And I blame us for this status quo though. When all is said and done, people act how you allow them to. And because we are so permissive, we have turned into our own worst enemies. At restaurants, you are more likely to receive worse service as a black person than another race, from the black staff. Black hotel security and front desk personnel have gained notoriety over the years for refusing access to black people, including, infamously, Naomi Campbell (not sure if this is an urban myth). We laugh and embrace 'TIA - This Is Africa' and 'African Time' like being corrupt and unreliable and tardy and lazy and thieves and beggars is written into our DNA. We shuck and jive to the tune of the highest bidder because, increasingly, all that matters to us is the colour of money. We create an easy and comfortable environment for people to treat us as less than equal. I have West African friends, particularly Nigerians, who laugh at us. Who say that half the stuff that goes down here would never even be considered in their countries. We can't even blame it on colonialism because, many of their countries were colonised too. But certainly it is widely known that Kenyans believe that foreign is better. We are willing to pay top dollar for cheap, second-hand crap on Facebook marketplaces because the items sold are either foreign or sold by foreigners. It's like an automatic quality-control stamp of approval. And when we get a bum deal, we are shocked and dismayed that a 'insert other race' person was less than upfront with us. 

Slowly though, there is a growing sense of national pride, and it is coming on a wave of pent-up anger and resentment. Discussions about race frequently deteriorate into counter-racist diatribes by Kenyans who feel that for so long they have been slighted and want to vocalise their feelings. And these feelings are also spilling over into daily encounters. Are they always fair, valid or even relevant responses to a situation? No. Sometimes they are disproportionally overblown and even, downright ludicrous. Someone the other day told my husband to go back to his country. He was hurt by this, and I was hurt for him, but I have heard this sentiment echoed by many of my friends and I have said it myself. Counter-racism is not the answer, and it makes us no better than the purported racist, but like it or not, understand it or not, agree with it or not, this is a necessary evil, and the situation will likely only get worse before it gets better.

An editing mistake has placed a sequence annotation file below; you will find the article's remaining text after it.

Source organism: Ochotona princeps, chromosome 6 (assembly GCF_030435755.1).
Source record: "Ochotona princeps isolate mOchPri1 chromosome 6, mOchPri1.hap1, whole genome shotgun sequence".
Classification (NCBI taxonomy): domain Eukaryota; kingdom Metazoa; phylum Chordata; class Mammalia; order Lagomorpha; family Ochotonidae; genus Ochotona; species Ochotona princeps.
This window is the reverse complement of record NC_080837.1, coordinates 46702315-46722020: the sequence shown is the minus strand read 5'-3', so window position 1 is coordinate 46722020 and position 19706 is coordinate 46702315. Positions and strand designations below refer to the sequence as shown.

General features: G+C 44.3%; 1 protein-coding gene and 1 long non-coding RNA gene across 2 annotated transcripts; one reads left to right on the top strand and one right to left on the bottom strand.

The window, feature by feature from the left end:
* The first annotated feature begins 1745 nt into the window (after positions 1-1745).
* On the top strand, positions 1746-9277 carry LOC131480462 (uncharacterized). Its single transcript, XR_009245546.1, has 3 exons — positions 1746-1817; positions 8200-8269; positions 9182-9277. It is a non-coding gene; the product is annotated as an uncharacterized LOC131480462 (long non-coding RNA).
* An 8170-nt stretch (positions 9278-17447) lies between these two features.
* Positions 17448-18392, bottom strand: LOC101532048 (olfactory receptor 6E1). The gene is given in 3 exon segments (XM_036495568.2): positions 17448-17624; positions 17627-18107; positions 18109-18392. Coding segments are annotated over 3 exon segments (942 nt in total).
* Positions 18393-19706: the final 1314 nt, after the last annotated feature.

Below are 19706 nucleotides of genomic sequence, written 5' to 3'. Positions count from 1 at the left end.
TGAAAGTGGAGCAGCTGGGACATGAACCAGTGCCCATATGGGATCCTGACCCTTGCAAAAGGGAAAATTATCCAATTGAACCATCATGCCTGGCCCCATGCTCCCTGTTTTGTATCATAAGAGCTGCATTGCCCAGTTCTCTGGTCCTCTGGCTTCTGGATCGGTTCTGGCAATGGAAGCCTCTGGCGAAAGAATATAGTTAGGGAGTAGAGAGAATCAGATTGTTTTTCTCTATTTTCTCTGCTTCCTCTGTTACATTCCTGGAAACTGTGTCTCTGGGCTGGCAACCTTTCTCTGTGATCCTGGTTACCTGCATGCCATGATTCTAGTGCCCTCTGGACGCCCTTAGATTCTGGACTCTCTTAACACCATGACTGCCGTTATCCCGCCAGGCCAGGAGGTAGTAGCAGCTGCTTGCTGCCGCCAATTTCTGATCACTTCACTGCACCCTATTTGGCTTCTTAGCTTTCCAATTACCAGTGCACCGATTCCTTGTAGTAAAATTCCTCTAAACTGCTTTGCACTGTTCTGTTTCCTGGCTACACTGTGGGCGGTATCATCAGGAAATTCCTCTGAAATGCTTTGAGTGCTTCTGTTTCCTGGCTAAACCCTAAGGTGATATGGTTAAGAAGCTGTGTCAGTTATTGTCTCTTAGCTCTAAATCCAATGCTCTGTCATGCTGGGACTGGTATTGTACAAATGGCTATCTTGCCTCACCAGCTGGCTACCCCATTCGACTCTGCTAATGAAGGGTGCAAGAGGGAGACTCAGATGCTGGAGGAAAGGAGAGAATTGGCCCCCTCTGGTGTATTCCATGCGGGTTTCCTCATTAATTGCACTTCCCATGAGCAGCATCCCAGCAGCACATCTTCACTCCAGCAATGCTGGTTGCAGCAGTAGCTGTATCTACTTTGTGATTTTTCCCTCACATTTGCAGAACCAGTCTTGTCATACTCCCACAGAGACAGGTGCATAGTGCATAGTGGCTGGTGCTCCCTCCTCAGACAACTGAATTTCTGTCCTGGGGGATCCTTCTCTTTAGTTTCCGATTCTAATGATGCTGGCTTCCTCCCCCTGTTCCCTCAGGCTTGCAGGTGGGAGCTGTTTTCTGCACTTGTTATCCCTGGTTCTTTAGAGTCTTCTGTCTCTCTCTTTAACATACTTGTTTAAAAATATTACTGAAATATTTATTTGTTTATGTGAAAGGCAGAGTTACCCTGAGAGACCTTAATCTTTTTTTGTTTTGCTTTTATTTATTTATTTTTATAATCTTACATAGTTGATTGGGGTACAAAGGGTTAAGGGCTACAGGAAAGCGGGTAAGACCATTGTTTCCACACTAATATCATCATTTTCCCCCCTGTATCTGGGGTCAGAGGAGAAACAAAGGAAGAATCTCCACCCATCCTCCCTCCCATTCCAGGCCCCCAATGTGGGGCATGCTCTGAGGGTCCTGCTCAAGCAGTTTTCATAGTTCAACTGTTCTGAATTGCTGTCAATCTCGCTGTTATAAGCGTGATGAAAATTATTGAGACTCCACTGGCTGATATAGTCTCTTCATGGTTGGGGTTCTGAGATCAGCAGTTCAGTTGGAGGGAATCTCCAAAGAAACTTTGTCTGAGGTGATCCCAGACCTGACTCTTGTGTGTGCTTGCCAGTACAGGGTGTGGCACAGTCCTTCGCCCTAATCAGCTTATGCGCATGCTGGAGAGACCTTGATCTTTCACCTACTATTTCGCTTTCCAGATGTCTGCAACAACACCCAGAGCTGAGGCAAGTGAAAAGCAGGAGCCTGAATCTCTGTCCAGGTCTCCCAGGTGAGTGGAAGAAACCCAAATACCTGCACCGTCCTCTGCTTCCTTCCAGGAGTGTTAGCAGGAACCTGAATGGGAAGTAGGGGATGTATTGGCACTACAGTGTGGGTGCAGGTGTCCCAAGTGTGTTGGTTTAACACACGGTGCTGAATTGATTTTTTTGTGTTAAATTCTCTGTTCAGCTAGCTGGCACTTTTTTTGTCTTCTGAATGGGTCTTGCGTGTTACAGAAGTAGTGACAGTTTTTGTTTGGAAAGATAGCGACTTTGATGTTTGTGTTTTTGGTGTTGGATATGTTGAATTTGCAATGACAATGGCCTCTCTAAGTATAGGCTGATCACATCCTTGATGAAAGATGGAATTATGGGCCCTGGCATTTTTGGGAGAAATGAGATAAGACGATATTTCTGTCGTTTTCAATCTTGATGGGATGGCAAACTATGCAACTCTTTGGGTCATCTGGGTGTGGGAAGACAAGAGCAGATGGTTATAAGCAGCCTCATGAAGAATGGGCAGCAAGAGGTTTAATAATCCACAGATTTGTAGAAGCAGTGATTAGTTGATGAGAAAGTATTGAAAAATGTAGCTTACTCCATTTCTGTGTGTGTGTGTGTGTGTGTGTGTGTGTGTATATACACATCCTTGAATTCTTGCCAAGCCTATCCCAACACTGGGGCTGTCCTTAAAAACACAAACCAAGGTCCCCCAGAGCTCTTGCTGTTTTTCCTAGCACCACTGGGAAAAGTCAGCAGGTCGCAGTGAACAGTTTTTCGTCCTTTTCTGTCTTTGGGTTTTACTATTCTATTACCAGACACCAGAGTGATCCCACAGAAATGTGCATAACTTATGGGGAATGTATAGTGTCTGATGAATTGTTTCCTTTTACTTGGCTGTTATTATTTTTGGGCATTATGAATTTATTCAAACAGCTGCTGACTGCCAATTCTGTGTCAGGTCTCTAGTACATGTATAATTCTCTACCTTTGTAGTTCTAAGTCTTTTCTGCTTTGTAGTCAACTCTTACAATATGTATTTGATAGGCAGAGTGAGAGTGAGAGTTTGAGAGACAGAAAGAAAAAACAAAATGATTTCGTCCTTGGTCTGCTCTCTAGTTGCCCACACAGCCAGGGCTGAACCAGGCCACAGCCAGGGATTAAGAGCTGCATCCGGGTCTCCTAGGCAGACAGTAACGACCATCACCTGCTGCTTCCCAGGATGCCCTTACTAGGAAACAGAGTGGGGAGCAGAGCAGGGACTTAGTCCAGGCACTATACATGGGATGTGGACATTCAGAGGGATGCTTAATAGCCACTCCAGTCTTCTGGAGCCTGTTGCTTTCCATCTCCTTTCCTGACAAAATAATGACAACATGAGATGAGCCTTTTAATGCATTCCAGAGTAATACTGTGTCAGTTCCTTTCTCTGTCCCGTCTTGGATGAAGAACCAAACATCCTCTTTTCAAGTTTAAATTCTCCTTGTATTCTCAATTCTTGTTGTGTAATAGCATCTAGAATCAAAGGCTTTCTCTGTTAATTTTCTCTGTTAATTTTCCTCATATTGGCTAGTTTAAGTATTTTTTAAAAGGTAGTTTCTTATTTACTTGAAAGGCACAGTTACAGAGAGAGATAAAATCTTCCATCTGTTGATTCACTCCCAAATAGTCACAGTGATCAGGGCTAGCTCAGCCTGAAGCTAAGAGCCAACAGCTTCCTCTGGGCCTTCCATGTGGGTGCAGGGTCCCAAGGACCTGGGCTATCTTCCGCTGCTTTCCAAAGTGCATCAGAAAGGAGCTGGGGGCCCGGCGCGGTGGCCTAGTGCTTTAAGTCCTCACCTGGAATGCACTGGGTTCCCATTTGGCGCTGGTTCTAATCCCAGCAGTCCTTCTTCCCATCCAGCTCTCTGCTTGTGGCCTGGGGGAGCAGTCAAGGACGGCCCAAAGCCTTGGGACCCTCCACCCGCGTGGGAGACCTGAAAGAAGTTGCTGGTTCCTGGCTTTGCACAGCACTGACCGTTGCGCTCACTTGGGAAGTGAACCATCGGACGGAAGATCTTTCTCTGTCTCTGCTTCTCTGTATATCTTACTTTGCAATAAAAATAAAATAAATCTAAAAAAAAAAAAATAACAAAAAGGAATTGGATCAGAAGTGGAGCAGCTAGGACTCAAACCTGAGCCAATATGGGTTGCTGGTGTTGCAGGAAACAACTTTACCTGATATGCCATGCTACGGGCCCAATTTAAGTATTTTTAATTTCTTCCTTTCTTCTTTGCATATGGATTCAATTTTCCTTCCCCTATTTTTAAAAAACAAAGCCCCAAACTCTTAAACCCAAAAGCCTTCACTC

With education and exposure, many of the positive stereotypes many Kenyans embrace about other races are slowly falling away to expose people for who they are. Just ordinary people some good, some bad. Change in this county is coming, slowly. Very slowly but, it's inevitable. And it will make many people, of all races, uncomfortable. But the basic premise for this change is nothing revolutionary. It is simply this; respect me, not because I am black or I am Kenyan but because I am a human being deserving of respect, like any other. Don't generalise about me or mine; treat me on a case-by-case basis. And if you must spew some biased crap, at least have the courtesy not to do it to my face.


  1. Bravo - thanks for writing this!

  2. Well said! We are our own worst enemies.